Last week we enjoyed a fun filled family vacation with another family in Mammoth. My husband and I snowboarded and so did our 4 year old, Jude! He did amazing! I grew up skiing, so snowboarding is still relatively new for me. I started off with this amazing confidence! I was turning and gliding down the hill having so much fun. Somewhere along the line on Day 2, we ended up taking a wrong turn (I’ve since learned that navigating the hills properly is SO important), and ended up on a double black diamond run. I not only wasn’t used to being in so much powder (92 inches over the 4 days we were there), but it was super steep. This meant trouble.

In the rest of the article I share with you the scariest part of the story and how I was able to move through my fear 🙂 I have also included some tips for you to apply to your everyday life.

So getting back to the story….the 4 of us (my husband Jay and our two close friends), headed down the double black diamond. This run appeared to be no trouble at all for the guys, but the women navigated their way down VERY slowly. I fell A LOT! If you’ve ever fallen in powder while snowboarding you know how difficult it is to get up. Boy did my arms get a workout!

After making it about half way down, we followed the groomer’s tracks and thought we were home free. Even navigating this area seemed hard! I was now just scared in general and everything was freaking me out. I ended up having to loosen one binding and take my foot out in order to get moving again. Well, my leg sank in over knee-deep powder. This frightened me even more because I was now worried about falling deep in the snow and not being able to get out. I started asking myself, what am I scared of? Well, it basically came down to dying. This seemed strange because I honestly do believe that we live on, and that we are eternal. Then I started feeling bad for my husband and kids and thought I had better get moving. My friend joked later that I decided not to “go into the light”! It wasn’t quite that dramatic, but pretty close 🙂 So I preserved and got going again.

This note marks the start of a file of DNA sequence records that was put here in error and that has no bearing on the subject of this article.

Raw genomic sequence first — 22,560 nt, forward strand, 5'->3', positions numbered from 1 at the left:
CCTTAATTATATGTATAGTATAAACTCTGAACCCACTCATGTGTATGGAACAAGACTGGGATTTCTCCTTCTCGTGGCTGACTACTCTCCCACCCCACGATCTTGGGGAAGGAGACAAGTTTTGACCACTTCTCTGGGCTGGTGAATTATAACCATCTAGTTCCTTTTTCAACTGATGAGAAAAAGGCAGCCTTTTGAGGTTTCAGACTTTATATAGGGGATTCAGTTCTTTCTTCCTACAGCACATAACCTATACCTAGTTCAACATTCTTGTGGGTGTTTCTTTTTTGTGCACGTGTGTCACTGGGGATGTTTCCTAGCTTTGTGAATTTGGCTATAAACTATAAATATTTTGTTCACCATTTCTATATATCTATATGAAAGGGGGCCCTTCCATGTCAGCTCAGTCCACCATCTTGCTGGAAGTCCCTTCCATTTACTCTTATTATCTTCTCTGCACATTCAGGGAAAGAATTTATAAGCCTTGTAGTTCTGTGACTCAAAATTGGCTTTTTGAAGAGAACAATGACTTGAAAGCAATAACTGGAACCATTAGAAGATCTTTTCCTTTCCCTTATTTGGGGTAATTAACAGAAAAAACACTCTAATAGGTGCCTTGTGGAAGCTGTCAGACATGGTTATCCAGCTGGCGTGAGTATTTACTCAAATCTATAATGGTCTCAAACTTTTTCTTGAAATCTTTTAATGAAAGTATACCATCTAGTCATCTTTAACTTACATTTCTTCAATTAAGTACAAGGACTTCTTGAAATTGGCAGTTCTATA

The groomer’s tracks suddenly came to an end, and it was now time to continue gliding down a tiny path at the top of a cliff. Yes, we took another wrong turn. This is when I almost gave up. I seriously thought the others would have to get the ski patrol and have them rescue me on a ski-do. I sat at the top for awhile literally crying my eyes out. Poor Jay (my husband), had to really talk me into trying to go down. After nearly having an anxiety attack, I thought I really have to surrender here and completely, and I mean COMPLETELY, put my trust into someone else. Jay and I proceeded to go down the hill holding hands, on our snowboards, him backwards, me forwards, zig zagging down, while navigating the powder and trees. About half way down our friend popped a ski and was about shoulder deep in snow. Thankfully, he is a skilled skier and got himself out! After that we all made it down the cliff and back on to the regular blue circle run below. Phew! From there we made it all the way down and stopped for Team Bloody’s (Bloody Mary’s) and Burgers.
What a crazy adventure we had! Post double black diamond/powder/cliff hanging craziness, I’m able to come to the following conclusions about successfully navigating the way through fear.

#1. Feel the fear and do it anyways. In this example it was literally true that I couldn’t move forward unless I plowed through my fear. This relates to any kind of fear. It can keep you stuck. Prevent you from moving forward. Just know it is uncomfortable, but you will feel better once you take that first step and just keep going.

#2. Persistence. Have the mindset that you will do whatever it takes to make it through. That you won’t give up 🙂 Don’t let fear win. You will regret it later.

#3. Surrender. We just simply can’t control everything. If I hadn’t completely surrendered and put complete and utter trust in Jay, I wouldn’t have made it down. Try to let go of controlling the situation and “trust” that it will work out, the way it’s supposed to. This was a great relationship builder too!

#4. Celebrate. After all is said and done, go out and celebrate your big accomplishment. You felt fearful and kept going. This is HUGE!!

#5. Tell Your Story. You’ve earned bragging rights. By telling others what you’ve done, you will inspire others. In my case, hopefully I’ve inspired you to plow through your fear and get a map 🙂